The Cleveland Indians tweeted happy birthday wishes to Rajai Davis a few weeks ago. In the tweet, the Tribe referred to a player who hit just 13 career home runs for the team as “the man, the myth, the Cleveland legend.”

The incongruity of an outpouring of birthday love for a 13-career-home-run “legend” made me pause and smile. He played less than two years with the team a few years back. But he is adored there now, and forever, and he did not need a decade-long relationship with the team putting up all-star numbers.

Rajai Davis is, of course, the player who choked up on the bat for a 2-2 pitch from the evil 100-mph-throwing Aroldis Chapman and took him deep to tie Game 7 of the World Series when hope was just about lost. The Tribe then lost the game and series to take ownership from the Cubs of the longest title drought in professional baseball. It was a crushing end to a crushing series. But that home run, and the feelings that followed it, will be remembered and celebrated forever.

If you just look at the leaderboard or Wikipedia page for the 2018 Masters, you’ll read that Jordan Spieth finished a respectable third place. He did not win and he did not set any notable records. The number 64 next to his final round is a low one but it tells us so little about the day and why I remember it. Spieth, who feels like he has 25 years of history with a tournament he’s played six times, started nine shots back. Then he went out in 31, and the crowds started peeling off the final pairing of Pat Reed and Rory McIlroy with that Augusta speed-walk toward history. Each birdie was a loud conversion ritual for the belief that something historic was happening. Then the nine-shot deficit was fully erased at the 16th hole.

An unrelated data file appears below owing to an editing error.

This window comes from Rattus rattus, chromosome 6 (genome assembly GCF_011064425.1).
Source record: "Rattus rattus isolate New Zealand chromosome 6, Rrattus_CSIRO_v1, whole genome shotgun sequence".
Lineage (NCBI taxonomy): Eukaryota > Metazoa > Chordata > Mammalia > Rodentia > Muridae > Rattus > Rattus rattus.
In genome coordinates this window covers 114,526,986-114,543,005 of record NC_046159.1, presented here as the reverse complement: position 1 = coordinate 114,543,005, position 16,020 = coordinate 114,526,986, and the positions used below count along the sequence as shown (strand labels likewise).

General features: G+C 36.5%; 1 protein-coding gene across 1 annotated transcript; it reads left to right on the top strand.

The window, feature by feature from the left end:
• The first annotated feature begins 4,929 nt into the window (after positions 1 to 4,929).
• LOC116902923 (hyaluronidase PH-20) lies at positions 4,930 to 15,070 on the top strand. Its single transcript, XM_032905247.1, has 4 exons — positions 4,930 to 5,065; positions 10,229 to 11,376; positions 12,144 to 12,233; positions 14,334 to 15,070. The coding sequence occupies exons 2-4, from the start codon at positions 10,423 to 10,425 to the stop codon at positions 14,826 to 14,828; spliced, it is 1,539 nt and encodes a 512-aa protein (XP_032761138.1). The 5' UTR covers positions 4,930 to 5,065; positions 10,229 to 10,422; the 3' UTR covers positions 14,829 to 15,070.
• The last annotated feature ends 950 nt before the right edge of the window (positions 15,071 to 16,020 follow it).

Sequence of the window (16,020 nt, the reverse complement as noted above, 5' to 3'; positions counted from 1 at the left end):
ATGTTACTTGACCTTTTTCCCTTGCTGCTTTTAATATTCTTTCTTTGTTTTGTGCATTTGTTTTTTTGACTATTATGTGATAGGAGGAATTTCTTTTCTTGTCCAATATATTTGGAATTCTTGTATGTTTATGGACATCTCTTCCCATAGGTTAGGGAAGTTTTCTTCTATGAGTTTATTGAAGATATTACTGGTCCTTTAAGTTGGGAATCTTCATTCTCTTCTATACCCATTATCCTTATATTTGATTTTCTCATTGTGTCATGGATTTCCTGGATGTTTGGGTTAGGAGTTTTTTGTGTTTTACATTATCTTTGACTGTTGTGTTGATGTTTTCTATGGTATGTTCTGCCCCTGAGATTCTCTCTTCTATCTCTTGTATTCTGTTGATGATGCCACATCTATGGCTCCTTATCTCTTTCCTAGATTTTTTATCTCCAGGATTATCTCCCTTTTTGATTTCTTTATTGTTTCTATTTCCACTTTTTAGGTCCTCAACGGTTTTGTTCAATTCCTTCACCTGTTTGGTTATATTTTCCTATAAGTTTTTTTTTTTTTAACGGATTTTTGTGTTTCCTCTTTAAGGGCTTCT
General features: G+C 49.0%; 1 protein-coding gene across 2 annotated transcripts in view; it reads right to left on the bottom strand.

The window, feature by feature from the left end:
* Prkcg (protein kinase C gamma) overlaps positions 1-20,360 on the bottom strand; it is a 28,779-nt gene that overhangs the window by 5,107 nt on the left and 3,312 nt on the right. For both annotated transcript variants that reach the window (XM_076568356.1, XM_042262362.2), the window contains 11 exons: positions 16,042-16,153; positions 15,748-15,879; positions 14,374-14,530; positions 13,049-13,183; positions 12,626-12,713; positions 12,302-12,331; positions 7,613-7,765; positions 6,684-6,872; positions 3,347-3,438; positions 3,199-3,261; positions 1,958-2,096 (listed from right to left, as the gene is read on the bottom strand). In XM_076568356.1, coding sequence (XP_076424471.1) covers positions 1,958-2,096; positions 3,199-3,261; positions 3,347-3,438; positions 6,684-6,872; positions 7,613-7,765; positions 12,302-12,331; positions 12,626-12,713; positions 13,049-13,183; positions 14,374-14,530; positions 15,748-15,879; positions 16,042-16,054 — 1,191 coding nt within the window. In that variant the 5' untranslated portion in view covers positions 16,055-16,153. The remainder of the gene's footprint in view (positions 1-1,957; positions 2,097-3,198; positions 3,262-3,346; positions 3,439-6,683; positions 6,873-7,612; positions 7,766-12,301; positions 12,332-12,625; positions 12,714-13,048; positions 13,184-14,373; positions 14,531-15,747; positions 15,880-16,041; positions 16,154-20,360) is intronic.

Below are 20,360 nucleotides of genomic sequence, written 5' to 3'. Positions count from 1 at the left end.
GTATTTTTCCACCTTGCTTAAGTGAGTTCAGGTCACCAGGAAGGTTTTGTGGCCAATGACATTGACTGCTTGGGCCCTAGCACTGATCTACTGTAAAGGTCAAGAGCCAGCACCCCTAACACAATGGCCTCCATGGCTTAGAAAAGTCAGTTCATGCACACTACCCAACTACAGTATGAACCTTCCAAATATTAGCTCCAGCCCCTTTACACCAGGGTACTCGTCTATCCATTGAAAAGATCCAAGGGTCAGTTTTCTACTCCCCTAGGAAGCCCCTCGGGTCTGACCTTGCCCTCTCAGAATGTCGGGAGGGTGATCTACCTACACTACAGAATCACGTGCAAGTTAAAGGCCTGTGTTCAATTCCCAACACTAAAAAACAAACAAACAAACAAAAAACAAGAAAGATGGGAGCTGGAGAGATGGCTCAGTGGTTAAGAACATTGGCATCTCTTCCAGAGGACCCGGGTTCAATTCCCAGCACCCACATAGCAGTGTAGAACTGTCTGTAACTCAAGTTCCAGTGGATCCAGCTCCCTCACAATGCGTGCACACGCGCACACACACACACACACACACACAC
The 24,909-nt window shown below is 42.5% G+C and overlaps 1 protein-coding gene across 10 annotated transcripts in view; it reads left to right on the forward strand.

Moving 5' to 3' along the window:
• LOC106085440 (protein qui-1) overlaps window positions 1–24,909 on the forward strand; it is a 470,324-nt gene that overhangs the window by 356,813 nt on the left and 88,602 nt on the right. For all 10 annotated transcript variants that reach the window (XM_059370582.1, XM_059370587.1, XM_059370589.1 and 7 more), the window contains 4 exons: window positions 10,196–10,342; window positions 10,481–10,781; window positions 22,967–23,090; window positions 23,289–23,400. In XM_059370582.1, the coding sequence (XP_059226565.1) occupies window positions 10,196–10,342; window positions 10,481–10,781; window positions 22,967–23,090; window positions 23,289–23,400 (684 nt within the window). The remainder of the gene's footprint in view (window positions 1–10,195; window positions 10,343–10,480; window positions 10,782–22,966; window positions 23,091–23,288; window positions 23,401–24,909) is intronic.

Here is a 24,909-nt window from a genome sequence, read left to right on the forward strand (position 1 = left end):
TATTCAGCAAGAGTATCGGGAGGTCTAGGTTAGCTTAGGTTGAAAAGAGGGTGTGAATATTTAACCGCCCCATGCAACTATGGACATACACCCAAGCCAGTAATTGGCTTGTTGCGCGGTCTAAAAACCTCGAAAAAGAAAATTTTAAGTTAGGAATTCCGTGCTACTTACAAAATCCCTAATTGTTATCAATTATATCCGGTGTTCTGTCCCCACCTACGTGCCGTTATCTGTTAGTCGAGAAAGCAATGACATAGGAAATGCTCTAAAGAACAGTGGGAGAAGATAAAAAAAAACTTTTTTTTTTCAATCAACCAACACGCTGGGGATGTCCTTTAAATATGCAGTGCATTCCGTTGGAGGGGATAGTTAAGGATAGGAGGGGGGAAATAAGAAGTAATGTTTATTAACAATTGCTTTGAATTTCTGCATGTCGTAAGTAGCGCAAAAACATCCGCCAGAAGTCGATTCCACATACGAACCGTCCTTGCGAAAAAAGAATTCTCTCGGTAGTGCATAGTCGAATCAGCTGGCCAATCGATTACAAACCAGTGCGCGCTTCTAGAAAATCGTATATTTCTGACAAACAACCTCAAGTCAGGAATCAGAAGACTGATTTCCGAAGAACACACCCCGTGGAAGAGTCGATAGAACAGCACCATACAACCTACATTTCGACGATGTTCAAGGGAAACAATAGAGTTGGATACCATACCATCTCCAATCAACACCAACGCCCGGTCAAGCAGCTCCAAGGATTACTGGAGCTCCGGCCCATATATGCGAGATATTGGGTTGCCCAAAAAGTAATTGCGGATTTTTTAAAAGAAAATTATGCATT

Even alcohol cannot make khaki-clad dads lose their inhibitions the way Spieth’s 33-foot putt to tie the Masters did. I know I’ll never forget that scene—where I watched from, what I heard, who I watched with. The laughter with a couple golf media types from jokes I am not yet allowed to retell was interrupted by the ball going in the hole and all of us incredulously shouting curse words into a wall of louder noise.

The 64 on the Wikipedia page doesn’t tell the story of that putt, the story of that scene, Spieth mouthing “Are you kidding me?” to his caddie after it went in, the belief that he might shoot 62 or maybe 61 for the greatest major round ever, and then the heart-rending moment his ball clipped the tree off the 18th tee to seal just a 64 for just a third-place finish.

In a moment rife with debate shows and tweets where win-loss results must be contextualized in terms of what it all means for legacies or who should be fired, it’s easy to forget why we spend so much time watching sports. It would be much more efficient and beneficial to our health to just check the box score or leaderboards on Saturday and Sunday nights if the primary value we derived from hours watching sports was the manichean result. There’s pain, amusement, anxiety, tension, heartbreak, joy, and memories from the smaller moments of competition. There’s Rajai’s homer before a loss and Spieth’s putt before a third-place finish, and the minutes we lived immediately following them.

The Masters thrives from these smaller moments in the larger competition. More than any golf tournament, the Masters is bigger than the players in the field and bigger than the result. Certain editions are amplified by the result, such as Jack in 1986 or Tiger in… was that just last year?

But the tournament has become this powerhouse sports event enjoyed simply for what it is year over year and tradition after tradition, and less for the specifics of who is involved and how they finish. This ranges from the little familiar details and annual sights to the unexpected you may have never seen before on a course and at a tournament you know so well. Tiger won the Masters last year, but Zach Johnson accidentally bunted his driver off the tee marker on maybe the most famous par-5 tee box in golf. Both were celebrated as part of the 2019 Masters experience, and now we’re going to have those opportunities again in a year when that once seemed unlikely.